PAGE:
Japan’s Nikkei 225 stock index closed on Friday at its highest level since November 1991 as individual investors bought up the shares of blue-chip companies at the expense of smaller, more speculative groups.

The benchmark, which has been described by some analysts as a “barbarous relic” but remains the favourite yardstick of Japanese retail investors, was propelled to its 29-year high by resurgent stocks like Sony, SoftBank and Uniqlo parent Fast Retailing.

Other Nikkei stocks that have performed strongly in recent weeks include Japan’s biggest pharmaceutical names such as Eisai and Daiichi Sankyo, factory automation leader Fanuc, and the youngest company in the index, the online medical services group M3.

The Nikkei’s composition means it is often associated in Japanese investors’ minds with growth and exports. However, professional investors say that like the Dow Jones Industrial Average in the US, its weighting by the share price of constituents makes it a less reliable gauge of the country’s overall market.

Line chart of  showing Japan's blue-chip benchmark hits three-decade high

Traders in Tokyo said that the Nikkei, which broke through two key levels on Monday and Thursday to end the week at 24,325, appeared to have been pushed higher by individual Japanese investors moving cash from smaller, speculative names and instead chasing household name domestic giants. 

Mizuho Securities chief equity strategist Masatoshi Kikuchi said that the Nikkei’s move was driven by individual investors using leverage to magnify their potential returns and losses — a much larger and more active group since the Covid-19 pandemic restricted millions to their homes and prompted many to open online trading accounts.

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Until recently, he said, these traders concentrated their activity on Tokyo’s Mothers market for start-up companies, but had more recently drawn their profits from that and invested in the main board of the Tokyo Stock Exchange. Mr Kikuchi added that the Nikkei was feeling the benefit of that move because it was generally perceived by retail investors as being the index of more globally successful Japanese companies.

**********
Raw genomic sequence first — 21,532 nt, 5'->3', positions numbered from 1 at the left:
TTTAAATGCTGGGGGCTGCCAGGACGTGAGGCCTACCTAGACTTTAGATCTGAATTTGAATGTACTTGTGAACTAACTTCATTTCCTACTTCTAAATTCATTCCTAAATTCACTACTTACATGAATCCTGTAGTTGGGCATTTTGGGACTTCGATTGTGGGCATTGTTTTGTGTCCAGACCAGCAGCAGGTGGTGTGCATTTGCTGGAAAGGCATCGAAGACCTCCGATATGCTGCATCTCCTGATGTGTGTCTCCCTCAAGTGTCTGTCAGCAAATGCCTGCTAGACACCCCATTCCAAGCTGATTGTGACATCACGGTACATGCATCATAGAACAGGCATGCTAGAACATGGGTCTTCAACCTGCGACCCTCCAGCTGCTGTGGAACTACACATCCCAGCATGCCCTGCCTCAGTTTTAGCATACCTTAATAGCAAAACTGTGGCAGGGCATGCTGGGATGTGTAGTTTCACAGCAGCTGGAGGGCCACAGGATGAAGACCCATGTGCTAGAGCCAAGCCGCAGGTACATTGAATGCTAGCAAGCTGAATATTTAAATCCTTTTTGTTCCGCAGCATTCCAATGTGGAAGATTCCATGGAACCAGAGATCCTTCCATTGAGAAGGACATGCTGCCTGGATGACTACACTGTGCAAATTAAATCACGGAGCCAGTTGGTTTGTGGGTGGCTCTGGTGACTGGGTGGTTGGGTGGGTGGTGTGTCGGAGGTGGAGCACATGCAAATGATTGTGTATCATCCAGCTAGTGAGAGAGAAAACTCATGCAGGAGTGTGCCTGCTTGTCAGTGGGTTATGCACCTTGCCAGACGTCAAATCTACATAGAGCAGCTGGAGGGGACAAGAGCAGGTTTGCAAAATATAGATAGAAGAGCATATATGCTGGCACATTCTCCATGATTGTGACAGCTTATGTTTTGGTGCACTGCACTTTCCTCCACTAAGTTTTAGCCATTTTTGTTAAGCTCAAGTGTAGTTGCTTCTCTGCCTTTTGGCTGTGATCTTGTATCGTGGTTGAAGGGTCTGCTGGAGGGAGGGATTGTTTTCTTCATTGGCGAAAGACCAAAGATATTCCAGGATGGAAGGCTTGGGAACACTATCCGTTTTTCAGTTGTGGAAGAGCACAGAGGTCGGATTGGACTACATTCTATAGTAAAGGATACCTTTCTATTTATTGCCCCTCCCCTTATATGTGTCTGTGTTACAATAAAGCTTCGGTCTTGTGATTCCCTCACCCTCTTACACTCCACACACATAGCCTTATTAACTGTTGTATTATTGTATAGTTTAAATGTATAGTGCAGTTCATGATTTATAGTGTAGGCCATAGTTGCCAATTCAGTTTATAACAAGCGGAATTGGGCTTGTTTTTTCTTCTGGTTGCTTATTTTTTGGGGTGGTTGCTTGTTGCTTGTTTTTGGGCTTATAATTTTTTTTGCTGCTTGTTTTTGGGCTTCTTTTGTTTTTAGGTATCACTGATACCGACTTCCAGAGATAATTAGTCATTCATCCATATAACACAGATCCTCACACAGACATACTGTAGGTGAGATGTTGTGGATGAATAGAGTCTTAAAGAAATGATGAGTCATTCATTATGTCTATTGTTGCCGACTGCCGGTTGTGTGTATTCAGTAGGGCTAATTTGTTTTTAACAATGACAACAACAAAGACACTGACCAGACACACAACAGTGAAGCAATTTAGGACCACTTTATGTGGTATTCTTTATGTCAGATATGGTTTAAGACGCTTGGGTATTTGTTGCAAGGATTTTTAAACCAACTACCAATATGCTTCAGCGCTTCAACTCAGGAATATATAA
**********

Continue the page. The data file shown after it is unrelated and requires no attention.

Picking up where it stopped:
The multiyear high attained by the Nikkei was not matched by the much broader Topix index, which climbed strongly through the week, but was still below levels seen in February this year.

The Topix weights its constituents by market capitalisation, tracks the stocks in the sprawling first section of the Tokyo Stock Exchange and is freighted with old economy stocks, the country’s three megabanks and the scores of beleaguered regional banks whose performance most strongly reflects Japan’s long-term demographic decline. 

Any celebration of the Nikkei’s performance was tempered by the giant shadow that looms over it: the late 1989 peak where the index almost touched 39,000 in a frenzy of speculative buying. 

“It is bizarre to think that it has taken almost 30 years for the Nikkei to recover to 24,325, and perhaps even stranger to think that we’ve got to go up more than 50 per cent from here to hit an all-time high,” said Pelham Smithers, a veteran analyst of the Japanese market at Pelham Smithers Associates.

But he added that there were grounds for optimism. The recently reported second-quarter earnings season has delivered a number of strong results from Toyota and other big industrial names, indicating, said Mr Smithers, that Japanese business has adapted well and quickly to tough conditions: “something that it has struggled to do in the past, and a reason why it has taken so long for the market to recover,” he said.

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Notable, traders say, has been the lack of contribution of foreign investors to the recent rally. A report released by Japan’s finance ministry on Friday showed overseas investors were net sellers of about $2bn worth of Japanese equities in the week that ended on October 31, defying predictions that they might view the September installation of Yoshihide Suga as Japan’s new prime minister as a signal to “buy Japan”.

Instead, market participants said that the Nikkei’s move signalled a potentially important development — the long-awaited return of Japan’s domestic investors as a force in the market.

Via Financial Times